A gallbladder flush is a 24 hour purge that may help your gallbladder eliminate stones or the crystallized liquid that can eventually turn into stones. But is it good for you and does it really work?
The gallbladder is a small organ that looks like a pear-shaped sac. It's function is to store bile from the liver, and eventually release it into the duodenum (part of the small intestine).
This process should happen on a regular basis. Due to poor diet, stress, and other environmental factors, the bile may not leave as promptly as it should.
The result is that th bile that sits in the gallbladder and may even back up enough to cause the liver to not eliminate bile as fully as it should.
As the liquid doesn't move, it become thicker and may eventually crystallize.
Once this process begins, it is only a matter of time before some of the crystals become large enough to actually block a bile duct and cause problems as the body attempts to remove it.
Unfortunately stagnant bile lying dormant in these organs is not considered a problem, yet. Health issues arise (are diagnosed) only after the stones develop into larger stones. These may then become lodged in the tubes (bile ducts) that travel from either the liver to the gallbladder, or the gallbladder to the small intestine for removing. When one gets to this point it can be very painful and frightening, often requiring a trip to the emergency room.
A gallbladder flush is, for some, a preventative measure to ensure any crystallized bile is moved out before it causes health issues.
This type of program is often called a "cleanse," (like gallbladder cleanse), but it is really a purge. The difference is that in a cleanse, you eat right and may take supplements to help your body or organs cleanse itself of built up waste.
A purge, on the other hand, is more forceful with an intent to help the organ in question eliminate built up waste or residue.
So now we get to it....
A gallbladder flush is a 24 hour purge in which you fast, then take a drink. The most common drink is a mixture of olive oil, lemon juice and either Epsom salts or coke (yup; the soda pop).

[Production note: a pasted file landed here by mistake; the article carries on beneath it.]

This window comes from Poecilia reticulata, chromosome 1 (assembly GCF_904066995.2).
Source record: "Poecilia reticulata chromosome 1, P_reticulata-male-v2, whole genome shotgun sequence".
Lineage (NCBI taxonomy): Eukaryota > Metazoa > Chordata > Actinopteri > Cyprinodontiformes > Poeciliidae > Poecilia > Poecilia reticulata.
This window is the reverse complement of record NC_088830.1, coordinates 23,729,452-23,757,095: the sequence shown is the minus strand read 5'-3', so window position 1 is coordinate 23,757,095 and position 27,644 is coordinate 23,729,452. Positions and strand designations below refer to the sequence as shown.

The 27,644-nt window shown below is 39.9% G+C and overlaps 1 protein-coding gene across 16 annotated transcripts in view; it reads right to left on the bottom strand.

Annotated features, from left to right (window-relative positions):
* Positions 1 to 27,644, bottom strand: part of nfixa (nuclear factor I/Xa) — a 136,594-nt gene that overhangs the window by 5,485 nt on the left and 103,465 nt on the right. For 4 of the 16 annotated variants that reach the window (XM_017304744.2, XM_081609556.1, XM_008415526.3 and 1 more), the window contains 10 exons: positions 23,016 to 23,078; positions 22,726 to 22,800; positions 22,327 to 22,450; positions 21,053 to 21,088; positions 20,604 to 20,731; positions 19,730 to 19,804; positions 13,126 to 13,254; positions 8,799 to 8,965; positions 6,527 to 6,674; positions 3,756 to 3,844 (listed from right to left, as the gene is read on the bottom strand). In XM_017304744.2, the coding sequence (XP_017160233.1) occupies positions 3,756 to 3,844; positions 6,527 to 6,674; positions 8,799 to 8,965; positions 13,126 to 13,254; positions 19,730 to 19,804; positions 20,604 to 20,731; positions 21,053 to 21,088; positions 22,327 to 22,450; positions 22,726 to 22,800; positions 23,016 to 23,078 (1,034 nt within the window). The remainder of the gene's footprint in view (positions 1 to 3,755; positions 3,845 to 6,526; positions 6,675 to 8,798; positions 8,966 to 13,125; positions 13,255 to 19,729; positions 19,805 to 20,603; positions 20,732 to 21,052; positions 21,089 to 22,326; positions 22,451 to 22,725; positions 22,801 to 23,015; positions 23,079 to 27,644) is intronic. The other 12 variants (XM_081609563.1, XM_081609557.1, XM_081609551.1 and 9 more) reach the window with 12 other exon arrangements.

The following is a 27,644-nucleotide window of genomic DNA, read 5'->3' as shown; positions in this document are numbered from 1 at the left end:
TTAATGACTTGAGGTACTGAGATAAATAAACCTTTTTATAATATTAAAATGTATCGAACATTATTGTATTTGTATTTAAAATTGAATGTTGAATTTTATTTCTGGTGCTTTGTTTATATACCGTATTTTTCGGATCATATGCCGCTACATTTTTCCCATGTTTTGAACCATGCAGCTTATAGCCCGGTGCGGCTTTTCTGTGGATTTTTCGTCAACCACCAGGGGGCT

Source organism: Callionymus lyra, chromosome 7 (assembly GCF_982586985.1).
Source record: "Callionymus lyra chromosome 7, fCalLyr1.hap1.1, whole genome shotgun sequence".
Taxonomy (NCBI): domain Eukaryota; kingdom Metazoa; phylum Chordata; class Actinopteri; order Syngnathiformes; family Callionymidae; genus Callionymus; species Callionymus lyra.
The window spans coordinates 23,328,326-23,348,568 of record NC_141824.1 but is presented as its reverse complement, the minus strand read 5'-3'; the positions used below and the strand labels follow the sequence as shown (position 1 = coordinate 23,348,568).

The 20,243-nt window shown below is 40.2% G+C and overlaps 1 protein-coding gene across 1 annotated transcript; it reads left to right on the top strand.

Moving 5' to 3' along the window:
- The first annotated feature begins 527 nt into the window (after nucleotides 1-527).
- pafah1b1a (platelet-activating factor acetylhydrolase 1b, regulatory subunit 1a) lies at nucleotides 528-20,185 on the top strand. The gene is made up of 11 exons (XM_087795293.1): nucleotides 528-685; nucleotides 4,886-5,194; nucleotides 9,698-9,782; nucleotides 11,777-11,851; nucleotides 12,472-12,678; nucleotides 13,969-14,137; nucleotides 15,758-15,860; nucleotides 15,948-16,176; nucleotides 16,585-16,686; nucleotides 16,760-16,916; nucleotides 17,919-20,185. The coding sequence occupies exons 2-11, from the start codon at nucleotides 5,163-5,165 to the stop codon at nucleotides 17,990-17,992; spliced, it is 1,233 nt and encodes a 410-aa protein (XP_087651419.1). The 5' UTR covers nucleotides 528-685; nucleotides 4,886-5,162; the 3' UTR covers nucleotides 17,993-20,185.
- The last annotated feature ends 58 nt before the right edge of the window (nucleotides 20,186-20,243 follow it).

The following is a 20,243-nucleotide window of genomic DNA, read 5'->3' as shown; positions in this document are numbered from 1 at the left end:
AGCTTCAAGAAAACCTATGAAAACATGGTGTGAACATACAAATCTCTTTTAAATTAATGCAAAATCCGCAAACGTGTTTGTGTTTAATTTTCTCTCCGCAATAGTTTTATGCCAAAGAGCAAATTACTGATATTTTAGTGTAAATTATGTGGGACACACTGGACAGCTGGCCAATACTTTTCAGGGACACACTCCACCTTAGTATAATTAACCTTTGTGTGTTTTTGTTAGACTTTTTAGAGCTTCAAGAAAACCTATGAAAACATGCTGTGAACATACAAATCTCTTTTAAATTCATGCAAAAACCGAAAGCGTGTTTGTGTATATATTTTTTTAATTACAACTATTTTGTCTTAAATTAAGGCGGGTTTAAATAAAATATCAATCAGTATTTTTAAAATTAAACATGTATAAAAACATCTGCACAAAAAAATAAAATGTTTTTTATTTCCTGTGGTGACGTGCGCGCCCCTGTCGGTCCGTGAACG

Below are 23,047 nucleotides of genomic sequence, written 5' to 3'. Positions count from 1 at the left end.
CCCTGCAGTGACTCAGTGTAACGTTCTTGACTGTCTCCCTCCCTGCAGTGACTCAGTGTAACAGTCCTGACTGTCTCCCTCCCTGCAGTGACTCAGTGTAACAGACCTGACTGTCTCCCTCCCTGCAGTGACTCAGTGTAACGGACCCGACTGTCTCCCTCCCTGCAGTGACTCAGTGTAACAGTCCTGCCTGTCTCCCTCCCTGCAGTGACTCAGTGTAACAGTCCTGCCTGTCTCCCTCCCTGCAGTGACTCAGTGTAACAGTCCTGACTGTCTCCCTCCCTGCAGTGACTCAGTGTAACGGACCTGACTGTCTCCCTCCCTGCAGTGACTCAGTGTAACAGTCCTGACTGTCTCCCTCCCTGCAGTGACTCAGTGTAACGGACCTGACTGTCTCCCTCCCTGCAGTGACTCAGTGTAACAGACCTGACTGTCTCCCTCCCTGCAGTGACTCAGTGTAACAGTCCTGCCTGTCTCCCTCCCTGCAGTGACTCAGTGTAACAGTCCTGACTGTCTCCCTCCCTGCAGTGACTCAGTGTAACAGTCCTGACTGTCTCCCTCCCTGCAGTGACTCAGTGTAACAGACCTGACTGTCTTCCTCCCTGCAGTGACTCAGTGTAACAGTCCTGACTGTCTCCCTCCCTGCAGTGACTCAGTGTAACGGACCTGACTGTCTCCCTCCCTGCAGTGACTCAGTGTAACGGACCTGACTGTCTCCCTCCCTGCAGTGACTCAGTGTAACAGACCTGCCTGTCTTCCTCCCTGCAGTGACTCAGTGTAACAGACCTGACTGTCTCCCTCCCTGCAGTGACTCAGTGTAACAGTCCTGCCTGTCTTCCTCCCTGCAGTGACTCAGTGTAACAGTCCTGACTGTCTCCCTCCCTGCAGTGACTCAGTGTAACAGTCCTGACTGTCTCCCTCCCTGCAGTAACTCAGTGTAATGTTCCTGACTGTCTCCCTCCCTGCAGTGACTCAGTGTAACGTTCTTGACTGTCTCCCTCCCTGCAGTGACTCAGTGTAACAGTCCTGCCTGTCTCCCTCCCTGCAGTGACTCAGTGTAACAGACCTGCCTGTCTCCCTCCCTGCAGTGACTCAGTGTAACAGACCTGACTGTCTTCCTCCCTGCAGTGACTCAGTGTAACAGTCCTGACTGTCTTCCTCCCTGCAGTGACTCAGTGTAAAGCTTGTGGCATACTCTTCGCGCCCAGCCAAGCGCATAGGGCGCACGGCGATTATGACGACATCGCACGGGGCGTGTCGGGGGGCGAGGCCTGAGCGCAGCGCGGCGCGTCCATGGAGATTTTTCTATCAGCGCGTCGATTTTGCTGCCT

This is drank at night right before bed, then in the morning a laxative is taken so the person eliminates waste, some of which may be gallstones.
"Are gallstones really being eliminated" seems to be the question of the day. In my experience with myself and many, many clients who have done it, it seems the answer is yes. I guess it's something to experience to be believed.
So is it or not? Let's try applying common sense for this. First of all, olive oil can not biologically turn to stones before being eliminated from the body. If you leave olive oil in a cool pantry or heat it up to 98.6 degrees, it remains a liquid.
This little tidbit of info is for the skeptics who think the only
substance being eliminated is congealed olive oil.
On the other hand, some people don't eliminate "stones" during this flush; and there may be a number of reasons. One is that it is possible your body isn't strong enough to react with force enough to purge any stones.
Another reason may be that the particles are sand-like, therefore one cannot see them once they are eliminated.
Some say stones couldn't fit through these ducts because they are too large and the ducts are too small. But, in fact, this is why people do the flush; to help soften or dissolve the stones and to give the body strength to eliminate them.
There is a side of caution, however. I believe it is a good idea to not do this type of flush until you've done a general colon cleanse first. This will ensure you're body is strong enough.
Also, don't do this too often; this flush can be very depleting on your body's natural balance of electrolytes and other vital nutrients. So be sure pay attention to your body and good luck!
Next Up; How to do a Gallbladder Cleanse